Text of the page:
A Dutch legislator's film that portrays Islam as a ticking time bomb aimed at Western democracy prompted denunciations from Muslim capitals and street protests in Pakistan, but a restrained reaction from Dutch Muslims who had expected worse.
The 15-minute film, titled Fitna, an Arabic word meaning "ordeal," by anti-immigrant politician Geert Wilders was posted on a Web site late on Thursday.
On Friday, the Web site LiveLeak.com removed the film, citing threats to its staff "of a very serious nature," but it has since been widely dispersed on file-sharing sites.
Employing elements and symbols calculated to offend Muslims, Fitna draws on well-worn footage of terrorist attacks and anti-Western, anti-Jewish rhetoric that was meant to alarm the native Dutch.
Hundreds of Muslims demonstrated in Pakistan. The Foreign Ministry summoned the Dutch ambassador to deliver an official complaint against what it called a "defamatory film which deeply offended the sentiments of Muslims all over the world."
UN Secretary General Ban Ki-moon condemned the movie.
"There is no justification for hate speech or incitement to violence. The right of free expression is not at stake here," he said in a statement in New York.
"The real fault line is not between Muslim and Western societies, as some would have us believe, but between small minorities of extremists, on different sides, with a vested interest in stirring hostility and conflict," he said.
Condemnations also came from the government of Indonesia, the world's most populous Muslim country, Iran and Jordan.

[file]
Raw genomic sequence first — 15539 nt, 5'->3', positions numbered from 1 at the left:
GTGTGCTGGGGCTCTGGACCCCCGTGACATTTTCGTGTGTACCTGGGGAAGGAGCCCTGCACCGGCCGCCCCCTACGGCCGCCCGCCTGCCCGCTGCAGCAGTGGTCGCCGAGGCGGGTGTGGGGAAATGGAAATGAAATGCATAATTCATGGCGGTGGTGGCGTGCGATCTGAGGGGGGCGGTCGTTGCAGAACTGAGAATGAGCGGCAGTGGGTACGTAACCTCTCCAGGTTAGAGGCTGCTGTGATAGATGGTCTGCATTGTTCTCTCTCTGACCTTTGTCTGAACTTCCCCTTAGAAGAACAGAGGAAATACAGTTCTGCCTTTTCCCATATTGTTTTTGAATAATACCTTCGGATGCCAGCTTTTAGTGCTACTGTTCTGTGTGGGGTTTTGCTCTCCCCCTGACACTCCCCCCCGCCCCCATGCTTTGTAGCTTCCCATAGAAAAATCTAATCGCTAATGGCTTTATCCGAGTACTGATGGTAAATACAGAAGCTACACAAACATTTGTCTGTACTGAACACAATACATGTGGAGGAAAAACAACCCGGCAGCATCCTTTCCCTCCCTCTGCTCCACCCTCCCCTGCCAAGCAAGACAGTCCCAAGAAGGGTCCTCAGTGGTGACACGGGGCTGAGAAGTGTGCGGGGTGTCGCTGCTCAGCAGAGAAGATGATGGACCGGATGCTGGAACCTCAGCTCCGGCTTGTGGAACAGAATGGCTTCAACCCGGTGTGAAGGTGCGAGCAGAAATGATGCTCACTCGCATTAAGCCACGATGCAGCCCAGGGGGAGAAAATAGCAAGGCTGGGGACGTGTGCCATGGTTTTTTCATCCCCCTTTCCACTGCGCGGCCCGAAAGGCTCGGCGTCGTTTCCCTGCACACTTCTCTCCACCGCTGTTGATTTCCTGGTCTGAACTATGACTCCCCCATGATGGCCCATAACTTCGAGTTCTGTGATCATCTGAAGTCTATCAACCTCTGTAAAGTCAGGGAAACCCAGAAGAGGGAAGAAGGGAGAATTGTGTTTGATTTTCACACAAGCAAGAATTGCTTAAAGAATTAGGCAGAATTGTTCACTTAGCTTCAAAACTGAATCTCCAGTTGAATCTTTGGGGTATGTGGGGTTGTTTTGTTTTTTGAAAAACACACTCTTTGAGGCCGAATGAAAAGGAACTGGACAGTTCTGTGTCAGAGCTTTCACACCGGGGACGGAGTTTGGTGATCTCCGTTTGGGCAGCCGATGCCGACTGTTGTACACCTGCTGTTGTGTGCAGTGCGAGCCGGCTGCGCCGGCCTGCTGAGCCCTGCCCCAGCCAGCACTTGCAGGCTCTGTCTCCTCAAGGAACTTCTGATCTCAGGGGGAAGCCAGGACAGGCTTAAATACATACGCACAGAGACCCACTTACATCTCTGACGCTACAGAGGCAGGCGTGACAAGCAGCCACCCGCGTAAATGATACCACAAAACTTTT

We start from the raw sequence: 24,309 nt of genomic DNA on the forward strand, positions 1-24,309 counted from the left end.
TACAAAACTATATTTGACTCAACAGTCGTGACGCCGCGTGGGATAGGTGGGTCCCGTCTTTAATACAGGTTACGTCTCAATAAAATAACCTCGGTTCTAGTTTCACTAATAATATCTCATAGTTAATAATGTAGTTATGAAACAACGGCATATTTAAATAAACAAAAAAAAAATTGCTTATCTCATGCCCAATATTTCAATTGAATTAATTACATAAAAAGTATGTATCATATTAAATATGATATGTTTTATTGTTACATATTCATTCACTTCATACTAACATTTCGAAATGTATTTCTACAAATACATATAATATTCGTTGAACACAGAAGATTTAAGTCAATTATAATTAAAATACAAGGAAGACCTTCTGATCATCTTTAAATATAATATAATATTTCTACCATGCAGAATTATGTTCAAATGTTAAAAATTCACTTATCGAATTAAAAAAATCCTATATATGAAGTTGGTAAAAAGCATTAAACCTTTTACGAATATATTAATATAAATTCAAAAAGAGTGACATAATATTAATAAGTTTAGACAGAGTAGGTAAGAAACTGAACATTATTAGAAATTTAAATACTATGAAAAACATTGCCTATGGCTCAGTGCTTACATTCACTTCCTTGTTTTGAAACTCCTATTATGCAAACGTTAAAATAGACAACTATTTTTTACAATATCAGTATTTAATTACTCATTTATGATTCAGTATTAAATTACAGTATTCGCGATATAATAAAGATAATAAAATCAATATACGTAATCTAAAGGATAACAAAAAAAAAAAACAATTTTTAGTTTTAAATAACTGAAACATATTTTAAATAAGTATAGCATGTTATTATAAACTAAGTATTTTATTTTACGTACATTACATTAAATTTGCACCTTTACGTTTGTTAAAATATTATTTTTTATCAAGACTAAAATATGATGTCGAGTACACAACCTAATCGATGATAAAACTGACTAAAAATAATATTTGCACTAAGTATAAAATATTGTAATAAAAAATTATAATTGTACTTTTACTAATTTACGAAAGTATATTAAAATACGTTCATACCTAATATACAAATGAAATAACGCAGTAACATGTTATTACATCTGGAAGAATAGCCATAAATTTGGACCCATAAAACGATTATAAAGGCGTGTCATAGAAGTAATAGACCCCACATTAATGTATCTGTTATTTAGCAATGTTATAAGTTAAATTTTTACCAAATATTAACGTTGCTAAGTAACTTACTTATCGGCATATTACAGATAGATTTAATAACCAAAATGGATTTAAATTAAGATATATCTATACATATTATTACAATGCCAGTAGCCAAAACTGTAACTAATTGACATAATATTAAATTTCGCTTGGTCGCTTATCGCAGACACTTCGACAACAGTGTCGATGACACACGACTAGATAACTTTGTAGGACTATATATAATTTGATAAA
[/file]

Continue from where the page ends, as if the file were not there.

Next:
"It is not Islam that should be stopped, it is fear-mongers like Geert Wilders who should be stopped from spreading their hatred," said Zakaria al-Sheik of the Rassoul Allah Yajmana, a Jordanian group formed to protect the image of Islam.
The Council of Europe said the film was a "distasteful manipulation" that exploits fear. The World Council of Churches said it failed to distinguish extremism from the more mainstream Islam.
"Extremism is a problem for most religions and needs to be countered through inter-religious dialogue," the Reverend Shanta Premawardhana said.
Dutch Muslims said the film misrepresented Islam, but that Wilders had largely stayed within the bounds of acceptable political discourse -- winning praise from Wilders himself for their civil reaction.
Wilders argues in the film that Islam's objective is to rule the world and impose an Islamic order without Western freedoms, where gays would be persecuted and women discriminated against.
The film employed elements and symbols calculated to offend Muslims. It reproduced pages of the Koran with the voice of an imam intoning the text.
Alongside appears translations in Dutch or English of passages calling on followers to defend the faith and slay their enemies.